Grammaire Egyptienne | 1836 [1841], first edition of the first ever work to translate Hieroglyphs, in the original publishers wrappers.


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The birth of modern Egyptology. This example is in the original wrappers - one is seeing this work as the very first readers would have in the 19th century.


Exclaiming 'Je tiens l'affaire, vois!' ('Look! I've got it!") and then collapsing to the floor, the French scholar Jean-Francois Champollion cracked the Rosetta Stone 200 years ago. All subsequent Egyptology comes from this moment: Carter finding Tutankhamun's tomb, the Khufu Ship and more, it all comes from this epoch defining moment.

Now, a few years after Champollion cracked the Stone, he published this monumental work, the Grammaire Egyptienne. In this, Champollion taught a Victorian public fascinated by Egypt how to read hieroglyphs. It is the grand summation of his work and laid the foundations for everything that came after.

From a publishing standpoint it is also incredibly important as it contains the first printed list of hieroglyphs; 260 in all. The printing, from Champollion's meticulous manuscript, was a complex process. It required a special combination of all the standard alphabetic languages (French, Latin, Greek, Coptic, etc.) to be set in the usual way in type, leaving blank spaces for the hieroglyphs. The typesetting was then transferred to lithographic plates where the hieroglyphs were engraved and then each page, including type and hieroglyphs, was reprinted lithographically. This was the first time such a technique was used in France. Rare in the original printed wrappers.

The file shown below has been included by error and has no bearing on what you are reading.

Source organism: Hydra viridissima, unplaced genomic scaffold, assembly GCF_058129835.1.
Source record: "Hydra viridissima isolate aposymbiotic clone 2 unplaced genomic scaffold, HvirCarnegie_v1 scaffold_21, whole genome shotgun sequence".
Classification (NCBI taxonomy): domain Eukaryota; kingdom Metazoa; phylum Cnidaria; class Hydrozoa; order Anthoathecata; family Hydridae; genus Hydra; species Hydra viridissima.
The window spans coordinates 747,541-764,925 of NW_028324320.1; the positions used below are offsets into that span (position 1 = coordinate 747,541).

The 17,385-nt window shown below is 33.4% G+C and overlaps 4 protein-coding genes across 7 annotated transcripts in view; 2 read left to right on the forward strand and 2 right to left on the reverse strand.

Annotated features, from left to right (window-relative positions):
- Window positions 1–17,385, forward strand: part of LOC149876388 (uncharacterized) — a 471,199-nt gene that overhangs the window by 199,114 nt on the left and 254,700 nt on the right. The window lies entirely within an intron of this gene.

With the bookplate of Donald Somervell. Baron Somervell of Harrow, OBE PC was a British barrister, judge and Conservative Party politician. He served as Solicitor General and Attorney General from 1933 to 1945 and was briefly Home Secretary in Winston Churchill's 1945 caretaker government.

First edition, lithographed hieroglyphs throughout, some printed in red, a few in colours, occasional offsetting, original printed wrappers, upper and lower covers backed with a few repairs and some restoration to extremities, rebacked, some marking and toning to covers.

Published by Firmin-Didot, Paris, 1836 [1841].